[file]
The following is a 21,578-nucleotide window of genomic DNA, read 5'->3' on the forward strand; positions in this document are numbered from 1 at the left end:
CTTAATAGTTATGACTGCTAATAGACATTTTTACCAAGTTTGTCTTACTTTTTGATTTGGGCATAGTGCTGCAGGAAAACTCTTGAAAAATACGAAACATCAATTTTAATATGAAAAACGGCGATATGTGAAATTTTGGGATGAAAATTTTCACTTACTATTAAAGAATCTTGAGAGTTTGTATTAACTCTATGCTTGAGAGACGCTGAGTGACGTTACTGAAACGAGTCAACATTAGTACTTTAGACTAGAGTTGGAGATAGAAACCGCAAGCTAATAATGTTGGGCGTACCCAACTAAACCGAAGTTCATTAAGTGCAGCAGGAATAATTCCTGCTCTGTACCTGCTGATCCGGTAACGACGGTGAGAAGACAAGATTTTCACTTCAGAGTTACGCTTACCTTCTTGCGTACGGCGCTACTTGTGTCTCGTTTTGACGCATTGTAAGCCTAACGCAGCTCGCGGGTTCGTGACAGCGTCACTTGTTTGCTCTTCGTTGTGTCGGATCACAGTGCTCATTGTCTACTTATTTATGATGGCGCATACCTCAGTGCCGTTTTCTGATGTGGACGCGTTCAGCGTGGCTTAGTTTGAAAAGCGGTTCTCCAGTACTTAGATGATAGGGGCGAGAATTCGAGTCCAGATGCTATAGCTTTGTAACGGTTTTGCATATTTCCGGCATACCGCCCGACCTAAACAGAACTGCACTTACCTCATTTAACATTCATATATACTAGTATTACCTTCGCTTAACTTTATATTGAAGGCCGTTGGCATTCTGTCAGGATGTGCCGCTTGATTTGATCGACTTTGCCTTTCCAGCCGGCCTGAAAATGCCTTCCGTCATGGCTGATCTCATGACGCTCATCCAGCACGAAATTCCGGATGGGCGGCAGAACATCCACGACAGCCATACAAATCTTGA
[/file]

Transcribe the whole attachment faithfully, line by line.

The following is a 21,578-nucleotide window of genomic DNA, read 5'->3' on the forward strand; positions in this document are numbered from 1 at the left end:
CTTAATAGTTATGACTGCTAATAGACATTTTTACCAAGTTTGTCTTACTTTTTGATTTGGGCATAGTGCTGCAGGAAAACTCTTGAAAAATACGAAACATCAATTTTAATATGAAAAACGGCGATATGTGAAATTTTGGGATGAAAATTTTCACTTACTATTAAAGAATCTTGAGAGTTTGTATTAACTCTATGCTTGAGAGACGCTGAGTGACGTTACTGAAACGAGTCAACATTAGTACTTTAGACTAGAGTTGGAGATAGAAACCGCAAGCTAATAATGTTGGGCGTACCCAACTAAACCGAAGTTCATTAAGTGCAGCAGGAATAATTCCTGCTCTGTACCTGCTGATCCGGTAACGACGGTGAGAAGACAAGATTTTCACTTCAGAGTTACGCTTACCTTCTTGCGTACGGCGCTACTTGTGTCTCGTTTTGACGCATTGTAAGCCTAACGCAGCTCGCGGGTTCGTGACAGCGTCACTTGTTTGCTCTTCGTTGTGTCGGATCACAGTGCTCATTGTCTACTTATTTATGATGGCGCATACCTCAGTGCCGTTTTCTGATGTGGACGCGTTCAGCGTGGCTTAGTTTGAAAAGCGGTTCTCCAGTACTTAGATGATAGGGGCGAGAATTCGAGTCCAGATGCTATAGCTTTGTAACGGTTTTGCATATTTCCGGCATACCGCCCGACCTAAACAGAACTGCACTTACCTCATTTAACATTCATATATACTAGTATTACCTTCGCTTAACTTTATATTGAAGGCCGTTGGCATTCTGTCAGGATGTGCCGCTTGATTTGATCGACTTTGCCTTTCCAGCCGGCCTGAAAATGCCTTCCGTCATGGCTGATCTCATGACGCTCATCCAGCACGAAATTCCGGATGGGCGGCAGAACATCCACGACAGCCATACAAATCTTGA